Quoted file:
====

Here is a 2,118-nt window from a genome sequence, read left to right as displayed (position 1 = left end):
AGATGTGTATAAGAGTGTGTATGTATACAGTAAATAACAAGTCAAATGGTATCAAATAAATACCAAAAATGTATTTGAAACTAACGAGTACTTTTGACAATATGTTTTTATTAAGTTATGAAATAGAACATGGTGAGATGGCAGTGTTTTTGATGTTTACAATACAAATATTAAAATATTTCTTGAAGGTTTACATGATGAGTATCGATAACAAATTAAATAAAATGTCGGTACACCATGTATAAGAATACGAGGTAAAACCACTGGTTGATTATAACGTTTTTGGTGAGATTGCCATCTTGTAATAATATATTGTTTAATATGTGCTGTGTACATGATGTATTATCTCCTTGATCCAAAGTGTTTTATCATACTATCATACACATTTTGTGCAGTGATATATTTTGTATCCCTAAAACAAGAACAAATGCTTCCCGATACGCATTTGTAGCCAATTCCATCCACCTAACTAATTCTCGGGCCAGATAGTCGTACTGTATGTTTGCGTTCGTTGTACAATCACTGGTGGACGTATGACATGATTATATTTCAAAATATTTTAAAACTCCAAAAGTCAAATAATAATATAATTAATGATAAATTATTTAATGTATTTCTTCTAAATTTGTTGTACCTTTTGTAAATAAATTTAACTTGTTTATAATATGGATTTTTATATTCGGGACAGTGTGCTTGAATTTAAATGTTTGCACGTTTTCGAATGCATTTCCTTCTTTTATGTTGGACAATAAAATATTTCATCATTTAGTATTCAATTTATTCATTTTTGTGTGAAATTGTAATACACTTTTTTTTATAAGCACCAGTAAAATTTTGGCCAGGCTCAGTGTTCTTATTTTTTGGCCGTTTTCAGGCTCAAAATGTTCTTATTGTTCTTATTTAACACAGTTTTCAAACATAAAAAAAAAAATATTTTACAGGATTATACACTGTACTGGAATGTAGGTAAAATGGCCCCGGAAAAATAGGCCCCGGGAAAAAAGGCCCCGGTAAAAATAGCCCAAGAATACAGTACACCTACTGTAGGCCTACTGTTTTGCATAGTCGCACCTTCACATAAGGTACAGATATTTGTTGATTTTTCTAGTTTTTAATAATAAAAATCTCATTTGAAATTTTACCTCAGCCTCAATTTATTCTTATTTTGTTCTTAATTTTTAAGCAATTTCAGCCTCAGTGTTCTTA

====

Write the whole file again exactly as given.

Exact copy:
Here is a 2,118-nt window from a genome sequence, read left to right as displayed (position 1 = left end):
AGATGTGTATAAGAGTGTGTATGTATACAGTAAATAACAAGTCAAATGGTATCAAATAAATACCAAAAATGTATTTGAAACTAACGAGTACTTTTGACAATATGTTTTTATTAAGTTATGAAATAGAACATGGTGAGATGGCAGTGTTTTTGATGTTTACAATACAAATATTAAAATATTTCTTGAAGGTTTACATGATGAGTATCGATAACAAATTAAATAAAATGTCGGTACACCATGTATAAGAATACGAGGTAAAACCACTGGTTGATTATAACGTTTTTGGTGAGATTGCCATCTTGTAATAATATATTGTTTAATATGTGCTGTGTACATGATGTATTATCTCCTTGATCCAAAGTGTTTTATCATACTATCATACACATTTTGTGCAGTGATATATTTTGTATCCCTAAAACAAGAACAAATGCTTCCCGATACGCATTTGTAGCCAATTCCATCCACCTAACTAATTCTCGGGCCAGATAGTCGTACTGTATGTTTGCGTTCGTTGTACAATCACTGGTGGACGTATGACATGATTATATTTCAAAATATTTTAAAACTCCAAAAGTCAAATAATAATATAATTAATGATAAATTATTTAATGTATTTCTTCTAAATTTGTTGTACCTTTTGTAAATAAATTTAACTTGTTTATAATATGGATTTTTATATTCGGGACAGTGTGCTTGAATTTAAATGTTTGCACGTTTTCGAATGCATTTCCTTCTTTTATGTTGGACAATAAAATATTTCATCATTTAGTATTCAATTTATTCATTTTTGTGTGAAATTGTAATACACTTTTTTTTATAAGCACCAGTAAAATTTTGGCCAGGCTCAGTGTTCTTATTTTTTGGCCGTTTTCAGGCTCAAAATGTTCTTATTGTTCTTATTTAACACAGTTTTCAAACATAAAAAAAAAAATATTTTACAGGATTATACACTGTACTGGAATGTAGGTAAAATGGCCCCGGAAAAATAGGCCCCGGGAAAAAAGGCCCCGGTAAAAATAGCCCAAGAATACAGTACACCTACTGTAGGCCTACTGTTTTGCATAGTCGCACCTTCACATAAGGTACAGATATTTGTTGATTTTTCTAGTTTTTAATAATAAAAATCTCATTTGAAATTTTACCTCAGCCTCAATTTATTCTTATTTTGTTCTTAATTTTTAAGCAATTTCAGCCTCAGTGTTCTTA